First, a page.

We have prepared brief summaries of the questions posed at the 6 October 2017 APFF Financial Strategies and Instruments Roundtable, and are providing translations of the CRA preliminary written answers and of the Finance answers, as the cae may be, on a piecemeal basis. We will also provide complete translations of the questions posed to CRA when they are officially released, towards or about year end. (We have also completed translating the answers at the (regular) 6 October 2017 APFF Roundtable.)
Turning to Q.16, in commenting on MacDonald, CRA stated:
The approach taken by the TCC in this case respecting, inter alia, the linkage principle appears to be irreconcilable with previous jurisprudence, including George Weston … .
Nevertheless, the CRA is currently considering whether to change its approach pending the Federal Court of Appeal decision in James S. A. MacDonald.
Neal Armstrong. Summary of 6 October 2017 APFF Financial Strategies and Instruments Roundtable, Q.16 under s. 9 - capital vs. profit – futures/forwards/hedges.
The final versions of the 13 June 2017 STEP Roundtable questions and answers were released last week by the Income Tax Rulings Directorate. Although we provided posts and summaries in June of the items with interpretive content, we are providing the Table below of all the items for convenience of reference.
The draft ETA s. 272.1(8) rule merely deems fair market value consideration to have been paid to the general partner of an investment limited partnership for its management and administration services, without regard to the partnership distributions (such as on a “carry”) that in fact are paid.
That said, the new amendments, in conjunction with the existing rules, will likely lead to increased scrutiny of the activities of investment limited partnerships and may provide additional scope for … CRA … to assert on audit that partnership distributions (or portions thereof) should be characterized as taxable fees for services, as well as for disputes regarding the fair market value for such services.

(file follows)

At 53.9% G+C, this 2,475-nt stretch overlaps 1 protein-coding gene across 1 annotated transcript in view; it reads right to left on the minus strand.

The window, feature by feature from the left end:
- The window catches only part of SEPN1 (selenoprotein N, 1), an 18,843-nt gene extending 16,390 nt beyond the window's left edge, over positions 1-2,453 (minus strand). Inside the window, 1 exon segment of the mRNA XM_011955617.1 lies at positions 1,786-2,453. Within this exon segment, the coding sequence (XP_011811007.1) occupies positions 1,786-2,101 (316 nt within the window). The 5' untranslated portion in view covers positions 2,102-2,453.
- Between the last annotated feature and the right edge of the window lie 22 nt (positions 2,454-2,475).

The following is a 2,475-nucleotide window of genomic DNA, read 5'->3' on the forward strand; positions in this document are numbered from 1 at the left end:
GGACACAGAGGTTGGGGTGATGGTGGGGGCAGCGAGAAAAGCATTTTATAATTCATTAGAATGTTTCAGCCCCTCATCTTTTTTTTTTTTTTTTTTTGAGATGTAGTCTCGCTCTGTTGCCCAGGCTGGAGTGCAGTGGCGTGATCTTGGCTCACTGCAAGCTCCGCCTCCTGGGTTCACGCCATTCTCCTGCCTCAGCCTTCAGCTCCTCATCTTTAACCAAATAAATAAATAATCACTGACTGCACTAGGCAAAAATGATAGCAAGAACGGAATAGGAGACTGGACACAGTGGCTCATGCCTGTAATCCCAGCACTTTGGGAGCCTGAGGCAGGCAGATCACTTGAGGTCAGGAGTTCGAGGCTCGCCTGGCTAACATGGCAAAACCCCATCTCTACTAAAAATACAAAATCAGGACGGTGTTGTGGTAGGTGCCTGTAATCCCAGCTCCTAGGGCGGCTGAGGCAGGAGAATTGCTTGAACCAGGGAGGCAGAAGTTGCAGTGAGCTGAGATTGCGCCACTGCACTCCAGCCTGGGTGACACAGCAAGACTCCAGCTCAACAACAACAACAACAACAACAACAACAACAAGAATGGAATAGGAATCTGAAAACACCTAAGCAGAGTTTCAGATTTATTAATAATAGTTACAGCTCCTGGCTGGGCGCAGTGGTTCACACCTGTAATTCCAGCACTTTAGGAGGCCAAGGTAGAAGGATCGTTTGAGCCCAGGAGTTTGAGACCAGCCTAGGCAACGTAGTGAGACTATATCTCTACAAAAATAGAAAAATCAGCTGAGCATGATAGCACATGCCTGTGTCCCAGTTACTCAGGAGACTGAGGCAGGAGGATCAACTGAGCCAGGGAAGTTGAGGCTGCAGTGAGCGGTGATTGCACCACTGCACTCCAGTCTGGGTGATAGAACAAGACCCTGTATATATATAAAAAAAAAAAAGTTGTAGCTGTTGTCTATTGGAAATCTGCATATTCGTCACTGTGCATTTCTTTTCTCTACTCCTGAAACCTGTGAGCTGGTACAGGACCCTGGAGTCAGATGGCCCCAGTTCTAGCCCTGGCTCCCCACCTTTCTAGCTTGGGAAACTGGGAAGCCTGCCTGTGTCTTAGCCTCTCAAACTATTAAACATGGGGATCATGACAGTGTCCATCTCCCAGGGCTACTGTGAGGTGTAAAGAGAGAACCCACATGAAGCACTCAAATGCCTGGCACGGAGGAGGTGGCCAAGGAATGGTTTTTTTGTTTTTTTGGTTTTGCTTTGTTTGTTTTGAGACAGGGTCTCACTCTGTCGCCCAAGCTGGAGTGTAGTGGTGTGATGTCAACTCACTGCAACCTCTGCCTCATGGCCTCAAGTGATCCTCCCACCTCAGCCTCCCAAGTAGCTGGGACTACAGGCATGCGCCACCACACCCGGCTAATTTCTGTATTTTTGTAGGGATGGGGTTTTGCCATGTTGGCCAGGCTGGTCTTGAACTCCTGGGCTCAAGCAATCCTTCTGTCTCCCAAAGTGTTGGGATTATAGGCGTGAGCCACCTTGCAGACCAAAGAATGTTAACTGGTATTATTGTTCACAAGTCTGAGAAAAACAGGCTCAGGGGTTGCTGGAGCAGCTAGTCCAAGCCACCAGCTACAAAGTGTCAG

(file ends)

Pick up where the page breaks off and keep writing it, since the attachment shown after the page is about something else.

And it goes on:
Neal Armstrong. Summary of Allan Gelkopf, Robert Kreklewich and Zvi Halpern-Shavim, "Finance Canada Seeks Comments on New Tax Proposals Regarding Investment Limited Partnership Rules", Canadian Current Tax, Vol. 28, No.1, October 2017 p. 4 under ETA s. 272.1(8).
CRA applies the "holder-by-holder" method to treat contingent s. 251(5)(b) rights as being exercised re all the other shareholders
X, the sole shareholder of a CCPC, sells 25% of his shares to Acquireco, whose shareholders (also executives) are his son (as to 30%) and 10 unrelated individuals (each with 7%). The Acquireco shareholders’ agreement provides that, on any voluntary departure, the remaining shareholders have a proportionate right to acquire the departing employee’s shares.
In finding that X’s son would be deemed to control Acquireco by virtue of s. 251(5)(b)(i), so that s. 84.1 would apply to X’s sale to Acquireco, CRA stated:
As a general rule, the CRA will apply this presumption [in s. 251(5)(b)(i)] by taking into account the rights of Mr. X's son in respect of all other shareholders ("holder-by-holder" method). Accordingly, Mr. X's son would have rights to all of the shares because he would have rights to the shares of each of the shareholders if each of them became a shareholder affected by an event provided for in the agreement.
CRA states that a legally non-severable farm that is used both in farming and as a residence is one property for purposes of the s. 110.6 principal-use tests
A husband and wife equally own a partnership which for some time has been holding land which as to 80% was used in the farming business and as to 20% was used for their residence (with the residence not being legally severable). CRA indicated that because under the Quebec Civil Code “an owner of an immovable (for example, a piece of land) is the owner by accession to all structures and works located on the immovable,” the land was to be treated as one indivisible property for purposes of determining under the “interest in a family farm or fishing partnership” definition whether the land was used principally (over 50%) in a Canadian farming business. (The common law is the same.)
Neal Armstrong. Summary of 6 October 2017 APFF Roundtable, Q.16 under s. 110.6(1) - “interest in a family farm or fishing partnership" - s. (a)(i).
The assets of a corporation sold to a third party include valuable goodwill with a nil cost. Since goodwill relating to a business is now a Class 14.1 depreciable property, the corporation can step-up the goodwill in accordance with s. 111(4)(e).